Today, they’re enjoying the view of a garden full of daylilies blooming in a range of colors and sizes, and looking forward to the Middle Tennessee Daylily Society’s annual show and sale, which takes place next Saturday (June 18, 2016) at Crievewood United Methodist Church.

The Turmans started MTDS in their living room 27 years ago: “In November, we had 11 for that first meeting. The very next June, we had our first show,” Jay said. “Two years ago, Middle Tenn. Daylily Society had the second largest daylily show in the country, with about 350 entries.”

They’ve become experts over the years, and patiently describe to a visitor the path of development of the 80,000 registered Hemerocallis cultivars that have been hybridized from species daylilies since the 1930s, explaining the genetics of diploids and the importance of tetraploids in the creation of this vast array.

Their mentor, who was at that first meeting, was the late Virginia Peck, a noted English professor at Middle Tennessee State University. She was also an internationally acclaimed daylily hybridizer, and had suggested starting a local organization for daylily enthusiasts. “She hybridized the first ruffled tetraploid in 1976, ‘Dance Ballerina Dance,’ Jay said. “It’s still used in hybridizing.”

Jay Turman shows Hemerocallis 'Jay Turman.'

Jay Turman shows Hemerocallis ‘Jay Turman.’

The Turmans’ daylily garden is laid out in winding paths, with tags marking each of the different species. At the front edge of one of beds is a collection of Hemerocallis that have been named in their honor: Hemerocallis ‘Jay Turman; (a red daylily); H. ‘Peggy Turman,’ (double pink); H. ‘Siloam Peggy Turman’ (a copper shade hybridized by Pauline Henry of Siloam Springs, Ark.); H. ‘Siloam Jay Turman’ (cream with a pink eye zone); and H. ‘Peggy & Jay’ (an almost-white daylily).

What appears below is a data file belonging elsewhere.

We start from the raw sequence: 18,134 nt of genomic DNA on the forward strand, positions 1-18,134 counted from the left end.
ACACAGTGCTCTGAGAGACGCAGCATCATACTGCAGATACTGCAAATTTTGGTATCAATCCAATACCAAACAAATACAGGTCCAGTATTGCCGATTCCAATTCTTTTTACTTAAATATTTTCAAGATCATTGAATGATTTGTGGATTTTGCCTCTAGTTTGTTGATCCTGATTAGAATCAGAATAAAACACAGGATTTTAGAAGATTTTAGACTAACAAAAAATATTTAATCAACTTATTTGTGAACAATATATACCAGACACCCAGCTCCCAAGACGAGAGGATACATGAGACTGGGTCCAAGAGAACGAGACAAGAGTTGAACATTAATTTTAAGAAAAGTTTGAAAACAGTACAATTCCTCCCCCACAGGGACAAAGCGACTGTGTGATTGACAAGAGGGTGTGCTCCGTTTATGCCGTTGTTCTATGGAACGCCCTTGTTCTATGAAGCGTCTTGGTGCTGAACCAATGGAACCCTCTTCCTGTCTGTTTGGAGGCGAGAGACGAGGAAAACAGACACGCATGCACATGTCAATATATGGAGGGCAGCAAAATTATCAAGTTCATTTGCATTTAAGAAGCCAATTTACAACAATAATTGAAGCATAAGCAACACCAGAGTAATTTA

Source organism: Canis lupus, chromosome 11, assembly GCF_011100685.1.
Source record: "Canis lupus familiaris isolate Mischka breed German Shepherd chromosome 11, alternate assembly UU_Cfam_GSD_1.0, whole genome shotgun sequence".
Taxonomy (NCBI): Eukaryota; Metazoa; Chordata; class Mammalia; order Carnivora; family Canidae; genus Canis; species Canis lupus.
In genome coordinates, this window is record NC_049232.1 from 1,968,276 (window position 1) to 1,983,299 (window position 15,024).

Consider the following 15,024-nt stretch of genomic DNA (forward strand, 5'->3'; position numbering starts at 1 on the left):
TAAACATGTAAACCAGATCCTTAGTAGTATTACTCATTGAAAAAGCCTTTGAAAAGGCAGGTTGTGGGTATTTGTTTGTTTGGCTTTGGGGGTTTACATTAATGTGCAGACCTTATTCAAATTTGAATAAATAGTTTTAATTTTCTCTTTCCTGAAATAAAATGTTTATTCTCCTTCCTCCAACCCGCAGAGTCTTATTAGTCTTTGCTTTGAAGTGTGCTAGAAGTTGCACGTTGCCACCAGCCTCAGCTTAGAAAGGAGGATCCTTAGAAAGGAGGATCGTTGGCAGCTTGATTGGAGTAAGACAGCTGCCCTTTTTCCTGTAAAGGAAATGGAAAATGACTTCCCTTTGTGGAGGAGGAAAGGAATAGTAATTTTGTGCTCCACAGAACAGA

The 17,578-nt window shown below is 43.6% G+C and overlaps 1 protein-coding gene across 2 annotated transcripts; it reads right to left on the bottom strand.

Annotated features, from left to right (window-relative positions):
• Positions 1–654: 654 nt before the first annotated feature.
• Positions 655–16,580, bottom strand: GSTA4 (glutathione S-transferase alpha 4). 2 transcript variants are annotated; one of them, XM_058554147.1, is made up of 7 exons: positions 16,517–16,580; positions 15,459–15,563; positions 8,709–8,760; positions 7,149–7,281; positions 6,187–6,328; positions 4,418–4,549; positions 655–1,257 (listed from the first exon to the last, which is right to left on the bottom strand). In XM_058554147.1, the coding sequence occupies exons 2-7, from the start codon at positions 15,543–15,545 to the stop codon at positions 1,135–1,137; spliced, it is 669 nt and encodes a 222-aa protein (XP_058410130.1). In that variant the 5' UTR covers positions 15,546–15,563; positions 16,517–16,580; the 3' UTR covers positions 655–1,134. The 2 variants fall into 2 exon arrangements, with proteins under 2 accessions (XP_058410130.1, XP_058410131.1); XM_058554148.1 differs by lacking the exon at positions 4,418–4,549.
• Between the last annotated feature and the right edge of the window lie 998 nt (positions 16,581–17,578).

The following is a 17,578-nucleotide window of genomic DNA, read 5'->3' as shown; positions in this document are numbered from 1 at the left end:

Like the rest, they are reliable, low-maintenance perennials that sound a graceful note in a summer garden every year. “That’s the beauty of daylilies – they are very forgiving,” Jay says. “You can’t kill them!”

Here are Jay’s tips for growing daylilies:

Sun: “They prefer full sun, but they will grow in any condition; full sun produces maximum bloom.”

Soil: “They appreciate any amendment you give them. We don’t add much, except every few years we use soil conditioner as mulch.”

Fertilize: “We don’t fertilize; a lot of people who do use Osmocote (a slow-release fertilizer). …Virginia Peck used what she called “cow tea” (cow manure steeped in water and used to water the plants).

Water: “We water sometimes. If God provides extra water, we appreciate it.”

After they’re established, daylilies grow year after year with very little attention needed. “That’s the beauty of daylilies – they are very forgiving,” Jay says. “Virginia Peck would say, ‘It’s the survival of the fittest, honey’.”

Read more of what Jay says about daylilies and about the Middle Tennessee Daylily Society’s show and sale in Saturday’s (June 11) Tennessean. Details about the June 18 Middle Tennessee Daylily Society sale are at the group’s web site, www.middletndaylilysociety.org.